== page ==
Australia gives in to the Tamil family, but will not allow them to return home Refugee news


Murugappans moved into “community detention” in Perth, thousands of miles from her home, while the youngest daughter struggles with a deadly infection.

Australia says it will allow a Tamil family of four to leave immigration detention on remote Christmas Island, but instead of allowing them to return home to Queensland, it will place them in “community detention” in the western city of Queensland. Perth, about 4,000 kilometers (2,485 miles) away.

The Murugappans, whose two children were born in Australia, were sent to Christmas Island, an Australian territory in the Indian Ocean, after the asylum claims of Fathers Nades and Priya were rejected, and while the courts examined their legal appeals and the situation of their youngest daughter, Tharunicca.

His situation returned to the spotlight last week after the three-year-old had to be. medically evacuated to a Perth hospital due to a serious blood infection that is believed to have developed as a result of untreated pneumonia.

Immigration Minister Alex Hawke, who did not mention the family by name, said that in making his decision, he “balanced the government’s ongoing commitment to sound border protection policies with appropriate compassion in the circumstances that involve detained children “.

Angela Fredericks, a friend of the Murugappans who has been leading the campaign for her return, said that while news of the family reunion was welcome, they should be allowed to return to Biloela.

“Community detention is no guarantee of security and peace for this family,” Fredericks said in a statement. “Nades is looking forward to working at Biloela again to support her young family, Priya wants to enroll Kopika in Biloela State School to continue her education and we promised little Tharni a big birthday party when “He came home. Australia knows that this family’s house is in Biloela.”

The family of four was abruptly removed from their homes during an early-morning raid by immigration officers in March 2018 and sent to an immigration detention center in Melbourne, the second largest city. of Australia. His case sparked a nationwide outcry in a notorious country for its harsh approach to asylum seekers and refugees, sending thousands who tried to reach “maritime processing centers” by sea and telling them that they will never be allowed to settle in the country.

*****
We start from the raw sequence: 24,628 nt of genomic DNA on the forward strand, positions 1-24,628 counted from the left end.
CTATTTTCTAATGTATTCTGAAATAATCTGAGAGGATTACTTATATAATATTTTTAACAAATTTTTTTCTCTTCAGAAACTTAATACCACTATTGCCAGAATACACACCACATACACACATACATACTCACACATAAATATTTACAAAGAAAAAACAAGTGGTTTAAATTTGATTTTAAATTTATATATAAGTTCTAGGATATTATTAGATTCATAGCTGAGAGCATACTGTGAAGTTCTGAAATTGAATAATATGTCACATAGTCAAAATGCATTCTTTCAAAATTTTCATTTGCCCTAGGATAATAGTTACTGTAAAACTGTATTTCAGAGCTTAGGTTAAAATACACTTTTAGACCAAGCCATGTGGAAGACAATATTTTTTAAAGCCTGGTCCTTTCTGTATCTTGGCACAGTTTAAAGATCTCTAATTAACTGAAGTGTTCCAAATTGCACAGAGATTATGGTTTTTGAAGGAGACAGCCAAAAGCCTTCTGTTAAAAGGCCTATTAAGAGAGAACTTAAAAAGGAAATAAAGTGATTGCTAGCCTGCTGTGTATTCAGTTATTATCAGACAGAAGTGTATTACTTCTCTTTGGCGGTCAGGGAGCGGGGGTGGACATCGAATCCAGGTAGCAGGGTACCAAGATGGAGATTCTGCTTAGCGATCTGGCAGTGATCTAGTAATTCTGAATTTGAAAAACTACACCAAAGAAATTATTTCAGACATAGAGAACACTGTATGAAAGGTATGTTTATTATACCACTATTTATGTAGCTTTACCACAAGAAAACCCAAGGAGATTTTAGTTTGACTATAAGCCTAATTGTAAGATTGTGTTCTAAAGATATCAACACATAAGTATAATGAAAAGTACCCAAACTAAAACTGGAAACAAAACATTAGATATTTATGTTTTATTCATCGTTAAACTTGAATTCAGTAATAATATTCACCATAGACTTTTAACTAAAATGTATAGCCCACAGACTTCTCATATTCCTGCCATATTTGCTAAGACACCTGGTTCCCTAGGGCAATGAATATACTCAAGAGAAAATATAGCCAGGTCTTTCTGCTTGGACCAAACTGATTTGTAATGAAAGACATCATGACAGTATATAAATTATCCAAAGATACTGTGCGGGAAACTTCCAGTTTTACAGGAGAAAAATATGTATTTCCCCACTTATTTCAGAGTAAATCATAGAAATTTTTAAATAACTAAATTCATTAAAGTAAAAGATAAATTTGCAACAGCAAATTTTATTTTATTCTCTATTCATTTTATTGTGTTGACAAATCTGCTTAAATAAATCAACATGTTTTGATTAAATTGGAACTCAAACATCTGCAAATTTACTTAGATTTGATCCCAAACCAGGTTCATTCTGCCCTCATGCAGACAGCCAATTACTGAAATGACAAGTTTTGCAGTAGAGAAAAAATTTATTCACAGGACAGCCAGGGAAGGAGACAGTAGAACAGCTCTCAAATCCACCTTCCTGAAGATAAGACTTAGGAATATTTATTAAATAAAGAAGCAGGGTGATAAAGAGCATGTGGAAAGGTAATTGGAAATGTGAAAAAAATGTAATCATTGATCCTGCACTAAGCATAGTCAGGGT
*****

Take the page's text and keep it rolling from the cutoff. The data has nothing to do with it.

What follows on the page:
The treatment of the family has caused outrage in Australia, where the right-wing government is famous for its immigration policies [File: James Ross/EPA]

Nadesalingam and Priya, who are Tamils ​​from Sri Lanka, arrived separately by boat in 2012 and 2013 and applied for asylum. They met and married in Australia, but were arrested after Priya’s visa expired.

“The government would not have removed the family from detention this week if Tharunicca had not become seriously ill,” Michelle Grattan of the University of Canberra wrote in the Conversation. “To the extent that the government is exercising compassion now, it is compassion driven by the bad publicity it suffers.”

Writing on Twitter, opposition leader Antony Albanese recalled visiting Biloela in 2019 and the community’s love for the young family: “It was clear that this family should be allowed to go home to Biloela. Let’s finish it. ” He said.

Queensland Prime Minister Annastacia Palaszczuk also showed her support for the family.

“He is very far from Biloela, where his friends and neighbors have campaigned for so many years for his freedom,” he said in a statement. “Biloela is a community of 6,000 people. Everyone knows and cares. I look forward to the day when the family can welcome Bilo ”.

In October 2019, the United Nations requested that Australia allow the family to stay and gave the government 30 days to comply.

Last week, Home Secretary Karen Andrews said the government was studying “resettlement options” for the family, but in a third country rather than Australia.

Although born in Australia, Tharunicca and Kopika, they are not entitled to Australian citizenship by birth.

In August 2019, an attempt was made to deport the family after rejecting their asylum applications, but a Federal Court judge issued a last-minute court order forcing Darwin to land his plane, which was directed to Sri Lanka. His lawsuit continues.

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